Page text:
The Rise of Cancel Culture
While Hodges made a mistake, I am wary of the ways people have weaponized social media in response. I warned in Christians in the Age of Outrage that even as Christians need to be angry at injustice and hate, social media can make us exceptionally bad stewards of our anger.
This new practice is called the “cancel culture.” And, as President Obama weighed in at a summit last year, it is both easy and ineffective at bringing lasting change. In fact, he condemned the notion of responding by ‘canceling’ someone: “That’s not activism. That’s not bringing about change. If all you’re doing is casting stones, you’re probably not going to get that far. That’s easy to do.”
Simply put, the cancel culture refers to the practice of withdrawing support for those in the public after they say or do something considered offensive by a certain group. That’s what the Birmingham schools and housing authority just did.
The cancel culture communicates here, ”We won’t take your money, tweet liker. We won’t let you serve our communities either. Out with you—because we are inclusive.”
Perhaps a better way is to take the time to look at the larger picture of a person or organization. Each of us have said or done something at some point that deserves conversation or pehaps even confrontation. That is undeniable. But does every instance require a public shaming and, in this instance, a cessation of ties that has offered so much good to so many?
Here is a church that wants to serve—and has served—and is leading the way in its community. Unfortunately, as of this writing, “The Housing Authority of Birmingham Division voted on Monday to no longer allow church volunteers and clinic workers to do work at public housing communities.”
They want to cancel the church’s ministry to the poor because they did not like the pastor’s social media likes?
We can go counter-culture to “cancel culture.”
While the rest of the world is leaning into its division and tribalism, Christians have the rare opportunity to learn from one another in ways that testify to the world about our shared identity in Christ.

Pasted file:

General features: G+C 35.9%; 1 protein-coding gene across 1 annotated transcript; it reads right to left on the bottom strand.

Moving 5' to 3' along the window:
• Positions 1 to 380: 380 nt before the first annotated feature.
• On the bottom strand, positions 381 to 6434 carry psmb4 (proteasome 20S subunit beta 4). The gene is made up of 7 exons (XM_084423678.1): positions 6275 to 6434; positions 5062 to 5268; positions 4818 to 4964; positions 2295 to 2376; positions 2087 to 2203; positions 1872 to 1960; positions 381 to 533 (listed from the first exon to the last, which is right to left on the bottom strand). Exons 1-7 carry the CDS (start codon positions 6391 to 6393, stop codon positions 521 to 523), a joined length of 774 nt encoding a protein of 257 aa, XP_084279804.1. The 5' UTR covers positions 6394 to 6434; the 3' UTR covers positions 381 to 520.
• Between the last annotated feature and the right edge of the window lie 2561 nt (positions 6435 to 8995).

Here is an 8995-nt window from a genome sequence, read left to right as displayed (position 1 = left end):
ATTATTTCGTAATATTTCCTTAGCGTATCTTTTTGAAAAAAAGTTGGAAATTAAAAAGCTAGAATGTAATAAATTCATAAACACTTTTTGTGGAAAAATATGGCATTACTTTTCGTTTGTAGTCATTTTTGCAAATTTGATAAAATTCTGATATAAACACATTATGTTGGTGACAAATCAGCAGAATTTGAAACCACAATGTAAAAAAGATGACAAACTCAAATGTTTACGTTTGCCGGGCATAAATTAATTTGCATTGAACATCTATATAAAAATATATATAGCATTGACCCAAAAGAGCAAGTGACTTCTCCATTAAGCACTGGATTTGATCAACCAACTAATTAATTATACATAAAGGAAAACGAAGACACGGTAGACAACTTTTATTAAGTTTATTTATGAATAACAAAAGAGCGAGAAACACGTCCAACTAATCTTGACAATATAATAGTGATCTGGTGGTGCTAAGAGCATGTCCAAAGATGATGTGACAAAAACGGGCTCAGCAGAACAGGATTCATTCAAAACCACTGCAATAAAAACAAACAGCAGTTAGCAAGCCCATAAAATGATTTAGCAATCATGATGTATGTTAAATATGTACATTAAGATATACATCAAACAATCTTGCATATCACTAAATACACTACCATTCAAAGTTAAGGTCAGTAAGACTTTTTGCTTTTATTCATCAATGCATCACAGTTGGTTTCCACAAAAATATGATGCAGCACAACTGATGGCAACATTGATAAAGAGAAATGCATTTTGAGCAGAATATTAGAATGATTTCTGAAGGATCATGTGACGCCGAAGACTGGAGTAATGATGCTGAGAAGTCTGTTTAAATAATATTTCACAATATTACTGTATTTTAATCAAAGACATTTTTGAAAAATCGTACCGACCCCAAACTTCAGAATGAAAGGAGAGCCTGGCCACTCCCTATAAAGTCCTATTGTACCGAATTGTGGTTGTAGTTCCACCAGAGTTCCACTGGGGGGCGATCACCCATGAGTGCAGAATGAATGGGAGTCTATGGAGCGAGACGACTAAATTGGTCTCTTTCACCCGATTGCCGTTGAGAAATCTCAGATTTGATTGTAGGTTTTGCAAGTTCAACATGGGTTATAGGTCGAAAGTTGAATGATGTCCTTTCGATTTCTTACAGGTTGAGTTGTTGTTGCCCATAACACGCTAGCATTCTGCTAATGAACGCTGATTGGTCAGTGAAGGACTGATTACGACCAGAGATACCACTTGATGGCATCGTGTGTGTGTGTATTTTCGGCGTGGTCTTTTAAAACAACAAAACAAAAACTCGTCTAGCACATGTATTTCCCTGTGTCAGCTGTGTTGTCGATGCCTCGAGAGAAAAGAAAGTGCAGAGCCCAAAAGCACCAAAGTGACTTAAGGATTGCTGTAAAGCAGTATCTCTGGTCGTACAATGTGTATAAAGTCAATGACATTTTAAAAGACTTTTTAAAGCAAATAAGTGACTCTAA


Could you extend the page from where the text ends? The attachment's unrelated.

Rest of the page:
As I wrote in Outrage,
“Scripture calls us to be people of the towel rather than people of the pitchfork. Jesus modeled this for us when he washed his disciples’ feet (John 13:1-17) without exception or expectation. This was not a simple object lesson but an example of perfect service that reflected Jesus’ humility when he came to earth (Philippians 2:1-11). Jesus then asked his disciples to imitate him in washing one another’s feet. People of the towel grasp that Jesus wants us to humbly and lovingly serve others in every human interaction. Perhaps there is no place that is more important in our day than in digital conversations.”
The best examples of this spirit in recent days have come from many African American brothers and sisters who have tirelessly held webinars, written articles, and responded to social media posts. With more reason than any other to walk away, I’ve been struck by their endurance in engaging for the sake of the Kingdom. Even in weariness, they press forward. Drawing upon the richness of their own theological tradition, it is a powerful lesson about what Christians can learn about our faith when we listen.
Click here to read more.
Source: Christianity Today